Beer Board Agrees People Should Vote on Sunday Alcohol Sales--If Anyone's Listening...

February 5, 2020

Alcoholic Beverage Control Board members, from head of table clockwise: Chairman Robert "Smokey" Russell, members John Gothard, Dorayne "Rooster Stephens, D.L. "Peanut" Moore and clerk Patty Murphy. Another member, Darrell Pardue, was absent for medical reasons.


The Dade County Alcoholic Beverage Control Board--or so-called "beer board"--met briefly on Monday to discuss two resolutions scheduled for consideration by the Dade County Commission at its February meeting this Thursday. The resolutions, proposed by District 2 Commissioner Phillip Hartline, call for referendum questions on the May 19 primary ballot concerning Sunday sales of alcohol, at stores and in restaurants, respectively.


Tax appraiser Patty Murphy, who acts as clerk for the appointed group of citizen, had called the Feb. 3 meeting to familiarize beer board members with the two resolutions, and to allow them to weigh in on them, prior to their introduction to the county commission meeting. But beer board members seemed confused and frustrated by the whole process. Why, they asked Ms. Murphy, ask them if the county commission would have the final say? 


"Sunday sales, is that up to the commissioners?" asked member D.L "Peanut" Moore. "If they turn it down and they don't want to send it out to the people to vote, it's a waste of our time. There's no need to get our feelings hurt."


The beer board's feelings, plainly, had already been hurt. Robert "Smokey" Russell opened the beer board meeting with the question: "We're the Alcoholic Beverage Control Board. Why do we have to give all this crap to the commissioners to pass on it?"


The beer board had agreed in October 2019 to accept Hartline's last suggestion: amending Dade's liquor ordinance to allow distilled beverages to be sold in the same geographical areas as malt beverages. But when the matter was taken before the county commission at its November meeting, the commission squashed any notion of changing the ordinance. "It was done for a reason," said Dade County Executive Ted Rumley. 


It was clear this had not sat well with the beer board. "I'm not a puppet on a string," said Moore. And: "They want to cut our hands." About voting on these new proposals, he agreed: "It's going to be the same thing."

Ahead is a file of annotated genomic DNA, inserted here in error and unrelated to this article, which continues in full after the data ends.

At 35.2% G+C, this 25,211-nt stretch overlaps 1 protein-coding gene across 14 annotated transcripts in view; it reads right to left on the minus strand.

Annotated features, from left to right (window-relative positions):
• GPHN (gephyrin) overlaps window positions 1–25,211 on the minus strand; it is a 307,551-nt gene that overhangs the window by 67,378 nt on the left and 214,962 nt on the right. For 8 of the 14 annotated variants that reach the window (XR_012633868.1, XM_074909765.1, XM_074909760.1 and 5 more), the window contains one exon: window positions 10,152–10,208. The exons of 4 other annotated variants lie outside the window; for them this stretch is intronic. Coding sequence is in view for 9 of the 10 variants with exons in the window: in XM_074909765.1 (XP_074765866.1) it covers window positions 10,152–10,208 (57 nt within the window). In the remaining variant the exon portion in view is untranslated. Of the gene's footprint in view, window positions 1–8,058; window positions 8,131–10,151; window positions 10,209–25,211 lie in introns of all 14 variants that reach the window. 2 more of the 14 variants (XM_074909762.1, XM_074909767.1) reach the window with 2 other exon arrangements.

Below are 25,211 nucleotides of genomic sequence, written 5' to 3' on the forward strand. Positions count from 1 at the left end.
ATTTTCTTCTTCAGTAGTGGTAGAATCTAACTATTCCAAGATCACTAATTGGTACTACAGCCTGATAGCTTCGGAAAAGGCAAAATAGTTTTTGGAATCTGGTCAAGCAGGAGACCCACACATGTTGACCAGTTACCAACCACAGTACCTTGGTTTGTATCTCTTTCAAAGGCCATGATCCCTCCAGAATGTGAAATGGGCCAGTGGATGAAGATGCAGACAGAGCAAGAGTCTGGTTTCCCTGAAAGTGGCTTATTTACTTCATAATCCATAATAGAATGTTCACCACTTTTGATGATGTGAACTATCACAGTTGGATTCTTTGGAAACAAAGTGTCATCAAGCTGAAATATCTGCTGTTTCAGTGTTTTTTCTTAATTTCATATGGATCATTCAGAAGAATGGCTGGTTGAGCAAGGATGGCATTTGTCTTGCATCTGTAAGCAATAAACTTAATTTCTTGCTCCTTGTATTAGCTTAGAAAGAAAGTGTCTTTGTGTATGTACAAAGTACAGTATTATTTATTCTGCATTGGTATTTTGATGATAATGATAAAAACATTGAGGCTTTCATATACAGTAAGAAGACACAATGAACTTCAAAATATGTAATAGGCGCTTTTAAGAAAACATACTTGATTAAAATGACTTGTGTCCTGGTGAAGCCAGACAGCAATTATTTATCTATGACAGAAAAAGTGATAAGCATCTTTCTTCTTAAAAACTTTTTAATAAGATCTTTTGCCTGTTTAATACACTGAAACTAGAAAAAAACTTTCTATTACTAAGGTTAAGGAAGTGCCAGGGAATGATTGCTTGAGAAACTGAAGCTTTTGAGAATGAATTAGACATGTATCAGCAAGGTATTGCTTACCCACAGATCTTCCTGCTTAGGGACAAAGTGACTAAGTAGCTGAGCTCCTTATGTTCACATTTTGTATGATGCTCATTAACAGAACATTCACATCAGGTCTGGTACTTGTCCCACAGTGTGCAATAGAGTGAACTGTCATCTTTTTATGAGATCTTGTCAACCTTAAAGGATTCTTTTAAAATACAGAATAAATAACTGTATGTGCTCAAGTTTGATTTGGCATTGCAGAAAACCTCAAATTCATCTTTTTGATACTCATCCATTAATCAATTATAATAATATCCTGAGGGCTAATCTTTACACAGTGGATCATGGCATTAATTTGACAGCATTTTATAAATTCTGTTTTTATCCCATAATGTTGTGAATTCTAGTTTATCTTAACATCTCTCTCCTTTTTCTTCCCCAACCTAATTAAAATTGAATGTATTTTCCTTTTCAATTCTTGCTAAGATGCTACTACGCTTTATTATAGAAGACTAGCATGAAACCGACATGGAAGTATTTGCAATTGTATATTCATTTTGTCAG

Ms. Murphy encouraged board member to take their complaints to the source. "If y'all disagree, then y'all seriously need to talk to the commissioners," she told them. She invited them to attend the Thursday night county commission meeting.


Beer board members were also confused at the intent of the resolutions themselves, which Ms. Murphy said she had obtained from Dade County Clerk Don Townsend, presumably as drafted by the county attorney, Robin Rogers. Both resolutions specifically call for "a referendum election to be held on May 19, 2020." Doesn't an actual binding referendum entail prior action by the state legislature, asked Moore, and thus require more time than between now and May 19? Wouldn't a real referendum have to wait at least until next year?


The Planet--which had previously understood that the questions being requested for the May ballot were nonbinding "straw poll" questions--requested clarification from the county attorney, but so far remains unelucidated. Perhaps, though, the exact intent of the resolutions will emerge at the Feb. 6 commission meeting. 


Meanwhile--and with a tacit "for what it's worth" hanging in the air--the beer board agreed with Commissioner Hartline that Sunday alcohol sales should go before the voters. "Let the people vote," said Dorayne "Rooster" Stephens. 


If the county commissioners wanted Sunday sales on a referendum ballots, said Moore: "We'll be behind them if they want to put it on there." 


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